3 Steps for Implementing Store Fulfillment

3 Steps for Implementing Store Fulfillment

3 Steps for Implementing Store Fulfillment

If the massive popularity of online shopping cast a shadow over traditional retailers for a while, omnichannel fulfillment has proved to be a ray of sunshine. Retail giants such as Walmart, Best Buy, Target, Macy’s and Gap have demonstrated this in recent months, utilizing their long list of brick-and-mortar locations to fulfill online orders, giving them competitive edge over more centralized online retailers like Amazon.

In short – a warehouse in another state can’t match the fulfillment speed, customer experience, or cost savings of a store that’s right down the street.

But for companies of any size, the challenges involved with rolling out a store fulfillment program can be daunting. Among other considerations, it involves:

  • Training eCommerce and in-store staff
  • Ensuring inventory is updated across channels in real time (51% of retailers estimate that 2-10% of their in-store pickup orders cannot be fulfilled due to inaccurate store inventory)
  • Transitioning from legacy systems
  • Making decisions about workflow and revenue attribution (Who receives credit for an in-store pickup? The eCommerce team, the store team, or can it be both?)
  • Considering costs of implementing a new system before it has generated revenue

These obstacles shouldn’t outweigh the huge opportunity in omnichannel fulfillment, so we have outlined three steps for you to launch a successful store fulfillment program.

1. Start with inventory lookup

71% of consumers expect to view in-store inventory online, and while this should make implementing inventory lookup a no-brainer, only 32% of retailers are actually providing this functionality (Forrester survey). Inventory lookup allows your customer to see real-time inventory during their shopping experience, enticing them to visit local stores where your product is stocked. Not only does inventory lookup improve the overall shopping experience of the consumer, but drives foot traffic to your stores where additional purchases are commonly made.

Implementation of inventory lookup requires very little staff training and is simple, making it a great place to start your omnichannel fulfillment strategy. We recommend first launching inventory lookup across a regional set of stores (such as the Pacific Northwest). Once you have success in one location, scaling up is simple – and effective.

2. Next, implement ship-from-store

Finding a balance between physical and digital shopping has never been more critical for both brands and retailers. In a recent USA Today article, Retail Industry Analyst Matt Nemer calls ship-from-store, “the most important thing that will change physical retailers over the next five years.”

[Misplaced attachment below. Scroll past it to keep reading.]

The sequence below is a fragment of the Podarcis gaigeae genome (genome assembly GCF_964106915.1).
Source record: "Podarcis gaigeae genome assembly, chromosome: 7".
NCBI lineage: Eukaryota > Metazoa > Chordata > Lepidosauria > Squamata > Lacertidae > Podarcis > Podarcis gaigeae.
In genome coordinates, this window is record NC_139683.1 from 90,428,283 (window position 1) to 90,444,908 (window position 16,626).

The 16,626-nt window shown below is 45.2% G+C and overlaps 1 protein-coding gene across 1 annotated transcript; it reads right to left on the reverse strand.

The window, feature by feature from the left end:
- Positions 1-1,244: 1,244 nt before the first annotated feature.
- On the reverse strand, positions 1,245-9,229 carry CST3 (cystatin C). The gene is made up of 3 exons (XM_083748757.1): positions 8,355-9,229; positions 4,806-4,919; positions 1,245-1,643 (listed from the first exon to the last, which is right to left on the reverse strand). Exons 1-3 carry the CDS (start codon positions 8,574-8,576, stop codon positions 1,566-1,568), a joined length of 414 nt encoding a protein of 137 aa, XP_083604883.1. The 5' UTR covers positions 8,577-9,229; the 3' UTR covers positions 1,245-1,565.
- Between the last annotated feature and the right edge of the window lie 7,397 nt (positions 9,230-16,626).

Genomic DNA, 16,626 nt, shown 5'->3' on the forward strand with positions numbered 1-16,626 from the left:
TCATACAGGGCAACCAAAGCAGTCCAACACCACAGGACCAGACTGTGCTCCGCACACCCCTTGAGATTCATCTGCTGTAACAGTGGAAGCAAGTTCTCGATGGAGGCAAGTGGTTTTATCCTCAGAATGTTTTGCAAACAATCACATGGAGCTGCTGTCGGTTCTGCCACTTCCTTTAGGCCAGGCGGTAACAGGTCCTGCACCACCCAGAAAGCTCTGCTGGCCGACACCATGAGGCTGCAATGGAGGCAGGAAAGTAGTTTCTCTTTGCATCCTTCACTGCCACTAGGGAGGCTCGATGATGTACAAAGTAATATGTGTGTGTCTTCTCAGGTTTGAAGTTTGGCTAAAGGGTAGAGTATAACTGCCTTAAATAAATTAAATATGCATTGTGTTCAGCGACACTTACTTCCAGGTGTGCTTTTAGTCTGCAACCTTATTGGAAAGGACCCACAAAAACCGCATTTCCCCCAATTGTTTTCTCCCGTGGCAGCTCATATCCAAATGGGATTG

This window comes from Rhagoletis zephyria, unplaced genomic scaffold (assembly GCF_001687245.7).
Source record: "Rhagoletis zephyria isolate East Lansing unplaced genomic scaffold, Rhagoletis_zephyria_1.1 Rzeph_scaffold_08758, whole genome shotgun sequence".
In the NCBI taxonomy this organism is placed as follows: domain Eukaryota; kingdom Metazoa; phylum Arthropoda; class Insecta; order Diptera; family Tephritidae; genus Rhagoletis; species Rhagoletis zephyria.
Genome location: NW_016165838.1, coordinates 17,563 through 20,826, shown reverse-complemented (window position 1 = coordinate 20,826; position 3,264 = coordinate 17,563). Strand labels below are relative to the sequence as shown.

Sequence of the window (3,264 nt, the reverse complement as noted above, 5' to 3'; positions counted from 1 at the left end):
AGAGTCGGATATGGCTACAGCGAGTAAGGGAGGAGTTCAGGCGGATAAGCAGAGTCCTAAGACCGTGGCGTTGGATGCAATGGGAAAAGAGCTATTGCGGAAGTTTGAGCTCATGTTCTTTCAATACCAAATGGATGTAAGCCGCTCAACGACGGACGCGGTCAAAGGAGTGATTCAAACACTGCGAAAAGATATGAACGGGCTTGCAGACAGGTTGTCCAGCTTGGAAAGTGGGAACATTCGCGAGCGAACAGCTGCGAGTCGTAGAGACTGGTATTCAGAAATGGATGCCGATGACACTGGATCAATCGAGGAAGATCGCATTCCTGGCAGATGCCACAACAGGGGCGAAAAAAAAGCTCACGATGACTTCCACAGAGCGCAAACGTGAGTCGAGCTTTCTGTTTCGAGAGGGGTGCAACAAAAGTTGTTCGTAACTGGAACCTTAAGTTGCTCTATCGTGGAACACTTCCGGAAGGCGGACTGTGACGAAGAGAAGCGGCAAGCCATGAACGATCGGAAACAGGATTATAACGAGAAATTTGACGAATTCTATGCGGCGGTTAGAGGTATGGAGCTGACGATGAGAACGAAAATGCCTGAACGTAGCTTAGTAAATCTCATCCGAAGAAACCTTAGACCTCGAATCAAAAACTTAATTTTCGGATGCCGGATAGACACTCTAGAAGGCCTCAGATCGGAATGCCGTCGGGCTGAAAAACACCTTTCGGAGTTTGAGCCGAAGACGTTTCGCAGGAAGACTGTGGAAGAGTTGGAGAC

What makes this so important? Well, consider that the strategic implementation of a ship-from-store program can mean faster delivery of online orders, the ability to automatically route orders to stores with surplus inventory, and lower delivery costs, among other benefits. Functionality like this allows retailers such as Best Buy to compete against Amazon by cutting their delivery time in half. With order management efficiencies like this, retailers cannot afford to skip this step.

3. Add in-store pickup

Once you’ve had some success with your ship-from-store pilot, you should be ready to roll out in-store pickup. According to Forrester’s Technographics, the use of “buy online, pickup in-store” has grown to 43% of US all online adult shoppers, with a whopping year-over-year growth rate of 30%! What makes this even better is that 40% of shoppers make extra purchases once they arrive to pick up their order. Double win.

In-store pickup provides excellent risk mitigation as you iron out any kinks in inventory management. If a shopper happens to have placed an order in a store that does not have inventory for that product, your “please provide 24 hours to fulfill” buffer will catch your fall every time. Just ship the product from another store, and you have a happy customer who just might walk away with a few additional purchases. Once your inventory management is firing on all four cylinders, you can easily shift to same-day pickup.

Three easy steps, and you have one seamless online and offline shopping experience for your customers.

Kibo Blog

Our Most Recent Blog Posts

Prepare yourself with key insights, guides, datapoints, and more. Subscribe to the Kibo Monthly Newsletter.

View all Blog Posts


Order Management System: Build, Buy, or Both? 

Order management systems have undergone a transformation, evolving from mere back-office operational tools into pivotal components that significantly enhance the overall customer experience. It’s the engine that processes customer orders, manages inventory, and ensures timely…

order management data

The Role of an Order Management System in the Customer Journey

If you operate an eCommerce storefront, it should come as no surprise that the online competition is fierce. New alternatives to your products could appear online instantly. It becomes imperative to your success that you…

Product Substitution

The Secret to Saving the Sale? Product Substitution

No retailer wants to email a customer saying their order has been canceled or delayed due to lack of inventory. It not only results in a dissatisfied customer, but it also could lead to a…